A Bluffer’s Guide to Earthdance

Earthdance is certainly not your typical music festival, and does not deserve to be covered as such. However this works out well, as Music Feeds is not your typical magazine and doesn’t cover festivals as such. Sitting around the musky office in the most casual of Friday afternoon meetings, we all agreed on one thing: The story writes itself.

The story in question was based upon the forthcoming Sydney Earthdance festival, which is slotted for Saturday 13 September at Price Alfred Park, Surry Hills. Sipping on a beer explaining the generalities of Earthdance to my media cohorts, I decided to go back to the beginning.

Earthdance began in 1996 as a global initiative to promote world peace and humanitarian aims through music and the arts. It has been held in 400 cities in over 75 different countries, uniting different sectors of the global community in support of humanitarian aims. Since its inception in Sydney, the Earthdance concept has grown from a bush festival to a major event that last year attracted over

40, 000 people. Earthdance is renowned as a festival that makes an effort to go beyond the boundaries of a traditional music festival, and showcases lots of the different creative aspects of our community that we might often ignore.

Pausing to look around the table I decide it’s time to inject some passion into the discussion. I don’t really have to feign this, as it does get under my skin that whenever one creates a concept that is based upon pure ideals, such as peace, love, unity, environmental awareness many people automatically dismiss it as being overly idealistic. In a capitalist world too often dictated by pragmatism and economic paradigms, Earthdance stands in diametric opposition. It is a showcase of the diverse layering of our community, bringing together different subcultures in an attempt to make everyone’s world a better place, at least for one day.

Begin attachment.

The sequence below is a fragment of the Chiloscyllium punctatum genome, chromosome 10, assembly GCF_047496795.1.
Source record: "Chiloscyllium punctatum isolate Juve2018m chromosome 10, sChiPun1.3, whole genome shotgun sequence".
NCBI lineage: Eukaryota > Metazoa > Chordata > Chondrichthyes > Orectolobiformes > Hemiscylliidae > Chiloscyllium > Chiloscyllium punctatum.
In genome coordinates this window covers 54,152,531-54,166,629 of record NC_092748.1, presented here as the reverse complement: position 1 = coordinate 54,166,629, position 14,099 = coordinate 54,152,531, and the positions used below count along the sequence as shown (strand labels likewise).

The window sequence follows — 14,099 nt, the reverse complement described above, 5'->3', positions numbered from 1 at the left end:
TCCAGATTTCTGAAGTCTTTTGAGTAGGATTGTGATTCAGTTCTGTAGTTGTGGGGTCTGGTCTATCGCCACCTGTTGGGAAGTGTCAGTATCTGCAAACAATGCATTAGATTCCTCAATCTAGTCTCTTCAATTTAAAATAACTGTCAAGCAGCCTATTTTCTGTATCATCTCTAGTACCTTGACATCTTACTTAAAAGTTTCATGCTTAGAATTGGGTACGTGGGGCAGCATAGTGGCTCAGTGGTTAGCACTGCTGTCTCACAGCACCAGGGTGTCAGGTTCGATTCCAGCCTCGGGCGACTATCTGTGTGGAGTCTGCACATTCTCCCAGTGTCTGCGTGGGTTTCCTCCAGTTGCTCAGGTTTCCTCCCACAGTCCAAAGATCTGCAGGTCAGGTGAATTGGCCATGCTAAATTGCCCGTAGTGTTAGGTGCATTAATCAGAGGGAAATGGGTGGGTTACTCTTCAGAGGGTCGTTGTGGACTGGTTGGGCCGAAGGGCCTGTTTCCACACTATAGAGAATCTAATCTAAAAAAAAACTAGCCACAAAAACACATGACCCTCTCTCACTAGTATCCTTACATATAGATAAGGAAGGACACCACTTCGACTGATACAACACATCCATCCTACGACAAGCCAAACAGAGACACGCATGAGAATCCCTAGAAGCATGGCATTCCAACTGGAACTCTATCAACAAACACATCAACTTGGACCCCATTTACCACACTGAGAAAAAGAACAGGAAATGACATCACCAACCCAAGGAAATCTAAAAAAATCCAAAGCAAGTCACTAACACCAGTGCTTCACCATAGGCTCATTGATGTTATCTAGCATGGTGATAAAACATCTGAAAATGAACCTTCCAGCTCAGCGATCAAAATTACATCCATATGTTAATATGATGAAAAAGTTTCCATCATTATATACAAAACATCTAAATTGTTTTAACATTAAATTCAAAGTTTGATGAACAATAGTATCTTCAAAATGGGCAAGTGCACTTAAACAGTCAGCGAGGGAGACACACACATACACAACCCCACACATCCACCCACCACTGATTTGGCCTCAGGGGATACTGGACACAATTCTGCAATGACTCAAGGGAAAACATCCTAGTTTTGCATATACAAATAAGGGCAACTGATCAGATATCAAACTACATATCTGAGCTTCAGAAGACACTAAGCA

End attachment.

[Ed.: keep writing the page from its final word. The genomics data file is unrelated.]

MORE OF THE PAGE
It’s ambitious. Damn ambitious. Not many people would attempt to fit an array of leading bands, DJs and performers into a park to go with a host of artworks, large scale installations, children’s entertainment, petting zoos, market stalls and not wack an appropriately large price tag on it. However Earthdance remains a ‘free festival’, with subjective donation upon entry all that is needed to gain access to one of Sydney’s biggest and diverse cultural showcases.

I contemplate alluding to the fact that reportedly at last year’s festival on average each person donated less than fifty cents. But to dwell on this would be wrong, as Earthdance is based on ideals and optimism in a world that is too often dictated by greed and pessimism. It would be ‘unearthy’ of me not to believe that the strength of the product, and its underlying altruism and nobility, will immediately win the public over and they will throw in a few more bucks this year to support the concept. Heck even if people want to overlook the conceptual core of Earthdance, the spectacle and the experience itself should be more than enough to win them over.

My segue into this year’s lineup is designed to maintain everyone’s attention, as the Friday beers are flowing and the spectre of the weekend is now frantically clawing at the walls of our collective thoughts. Earthdance is an initiative of Deep As Funk, one of Sydney’s leading underground dance brands who so far this year have played host to the likes of Phonique and Gui Boratto. Resultantly the dance side of things is well and truly covered, so I can afford to gloss over a run list that features Deep As Funk residents alongside the likes of Deep Child and Emerson Todd returning from stints in Europe, Ministry of Sound’s Marc Dynamix, Theatre of Disco, Shades of Grey and Future Classic’s latest signing Peret Mako.

Of course we have grown beyond the dance genre.  The lineup for Sydney Earthdance 2008 also includes the Foreigndub crew, The Versonaries and Kingtide playing live, and a host of other renowned local bands showcasing different styles and genres, from reggae and dub to hip hop and pop.

In fact we’ve even expanded beyond the music sphere altogether. Some of Australia’s leading and more forward thinking artists have been recruited for this year’s program. Resultantly the imminent festival will incorporate a range of large-scale paintings, instant video portraits, ice sculptures and interactive installations from the likes of Ana Wojak, Gavin Barbey, Anthony Babbici and Elizabeth Day.

It occurs to me that it is time to release everyone for the weekend. So I throw in a line or two about Earthdance being the most ambitious community-based event on the global calendar, and emphasise that it not only brings together people on a global scale, but also unites different subcultures of our local community. I realise I may sound clichéd and hackneyed but I don’t really care because the fact is that Earthdance is built on pure and noble ideals that are too often commercialised. Regardless of my clumsy expression and appalling delivery I saunter out of the meeting not worried in the slightest. After all, the event really sells itself. Right?

See you there.

Earthdance Sydney falls on September 13 at Prince Alfred Park, Surry Hills. Entry with gold coin donation. For full lineup and event details head to http://www.earthdance.org.au

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